I agree with Michael's math... the 110 XL seems to operate at the limits imposed by geometry, cos^4. Another caveat here is that clear north skys are not a constant brightness across the field of a lens as wide as a 110. Sky brightness varies as a function of angle above the horizon, and angle subtended from sun to observer due to changes in scattering angles.
-- Glenn C. Kroeger (email@example.com), January 26, 2000.
I don't think you will find many people, if any, who have actually used all 3 on the same lens with the same film at the same time who could answer your question.
We are in a unique position. We are the Heliopan and the Rodenstock importer and also the Linhof importer. As such we import the Heliopan and Rodenstock ceter filters as well as Schneider ones for the 58 through 90mm XL lenses we sell.
WE HAD THE SAME QUESTION.
The editor of Shutterbug prior to Bob Shell was an extremely knowlgeable photographer named Lief Erickson (tragically died too early) and he too had this question.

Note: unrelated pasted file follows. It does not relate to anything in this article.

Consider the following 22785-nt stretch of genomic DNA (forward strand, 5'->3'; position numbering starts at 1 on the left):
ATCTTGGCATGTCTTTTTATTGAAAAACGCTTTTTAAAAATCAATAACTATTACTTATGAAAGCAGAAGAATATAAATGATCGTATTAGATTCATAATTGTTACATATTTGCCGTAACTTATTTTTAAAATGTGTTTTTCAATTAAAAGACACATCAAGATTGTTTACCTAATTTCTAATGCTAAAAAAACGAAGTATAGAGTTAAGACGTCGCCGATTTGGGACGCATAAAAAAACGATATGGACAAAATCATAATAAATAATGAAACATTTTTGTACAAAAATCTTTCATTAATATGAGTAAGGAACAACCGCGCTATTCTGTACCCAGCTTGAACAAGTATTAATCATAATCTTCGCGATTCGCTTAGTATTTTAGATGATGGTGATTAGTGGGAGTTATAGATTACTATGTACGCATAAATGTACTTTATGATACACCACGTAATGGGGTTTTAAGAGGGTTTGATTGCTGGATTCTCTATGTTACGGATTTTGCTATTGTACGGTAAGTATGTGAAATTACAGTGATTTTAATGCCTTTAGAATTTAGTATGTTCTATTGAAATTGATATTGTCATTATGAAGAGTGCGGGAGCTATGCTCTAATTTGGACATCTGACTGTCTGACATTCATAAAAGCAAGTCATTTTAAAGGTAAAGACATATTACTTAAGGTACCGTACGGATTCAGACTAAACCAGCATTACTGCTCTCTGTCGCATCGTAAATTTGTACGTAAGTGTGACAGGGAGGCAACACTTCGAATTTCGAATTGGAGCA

So he took the Linhof Technorama 617 and the old Fuji 617 with a Schneider, Rodenstock and heliopan center filter for a test.
He found no difference on film between them.
However that was before Rodenstock redesigned their center filters.
No center filter is totally neutral. They tend to shift torwards green under cetain conditions. The latest version of the Rodenstock ones are the most neutral of all center filters.
Rodenstock does publish an interesting 2 page sheet on center filters and there use which we would gladly MAIL to anyone in the U.S. who would like it. Simply send a request in firstname.lastname@example.org and request it. If you ask Rodenstock for it they will forward the request to the same address so your direct request would be the fastest.
-- Bob Salomon (email@example.com), January 27, 2000.